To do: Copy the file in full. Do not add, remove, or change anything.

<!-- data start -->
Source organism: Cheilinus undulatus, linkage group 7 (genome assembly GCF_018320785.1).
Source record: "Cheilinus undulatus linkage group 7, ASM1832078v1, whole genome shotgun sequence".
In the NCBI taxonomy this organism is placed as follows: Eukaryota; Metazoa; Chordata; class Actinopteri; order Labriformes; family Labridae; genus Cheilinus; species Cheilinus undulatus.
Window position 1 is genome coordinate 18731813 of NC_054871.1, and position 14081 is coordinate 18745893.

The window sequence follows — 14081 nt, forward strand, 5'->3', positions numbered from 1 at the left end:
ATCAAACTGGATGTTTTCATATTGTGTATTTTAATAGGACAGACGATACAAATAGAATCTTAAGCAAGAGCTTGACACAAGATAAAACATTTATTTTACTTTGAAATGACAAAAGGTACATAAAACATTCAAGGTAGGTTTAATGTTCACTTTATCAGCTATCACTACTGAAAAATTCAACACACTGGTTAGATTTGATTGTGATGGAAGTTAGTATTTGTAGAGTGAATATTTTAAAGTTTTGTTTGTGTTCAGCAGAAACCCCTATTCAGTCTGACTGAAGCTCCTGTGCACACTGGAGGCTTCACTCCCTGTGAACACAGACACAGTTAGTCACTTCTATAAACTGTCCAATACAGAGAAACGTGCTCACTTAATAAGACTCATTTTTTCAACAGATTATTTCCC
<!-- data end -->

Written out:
Source organism: Cheilinus undulatus, linkage group 7 (genome assembly GCF_018320785.1).
Source record: "Cheilinus undulatus linkage group 7, ASM1832078v1, whole genome shotgun sequence".
In the NCBI taxonomy this organism is placed as follows: Eukaryota; Metazoa; Chordata; class Actinopteri; order Labriformes; family Labridae; genus Cheilinus; species Cheilinus undulatus.
Window position 1 is genome coordinate 18731813 of NC_054871.1, and position 14081 is coordinate 18745893.

The window sequence follows — 14081 nt, forward strand, 5'->3', positions numbered from 1 at the left end:
ATCAAACTGGATGTTTTCATATTGTGTATTTTAATAGGACAGACGATACAAATAGAATCTTAAGCAAGAGCTTGACACAAGATAAAACATTTATTTTACTTTGAAATGACAAAAGGTACATAAAACATTCAAGGTAGGTTTAATGTTCACTTTATCAGCTATCACTACTGAAAAATTCAACACACTGGTTAGATTTGATTGTGATGGAAGTTAGTATTTGTAGAGTGAATATTTTAAAGTTTTGTTTGTGTTCAGCAGAAACCCCTATTCAGTCTGACTGAAGCTCCTGTGCACACTGGAGGCTTCACTCCCTGTGAACACAGACACAGTTAGTCACTTCTATAAACTGTCCAATACAGAGAAACGTGCTCACTTAATAAGACTCATTTTTTCAACAGATTATTTCCC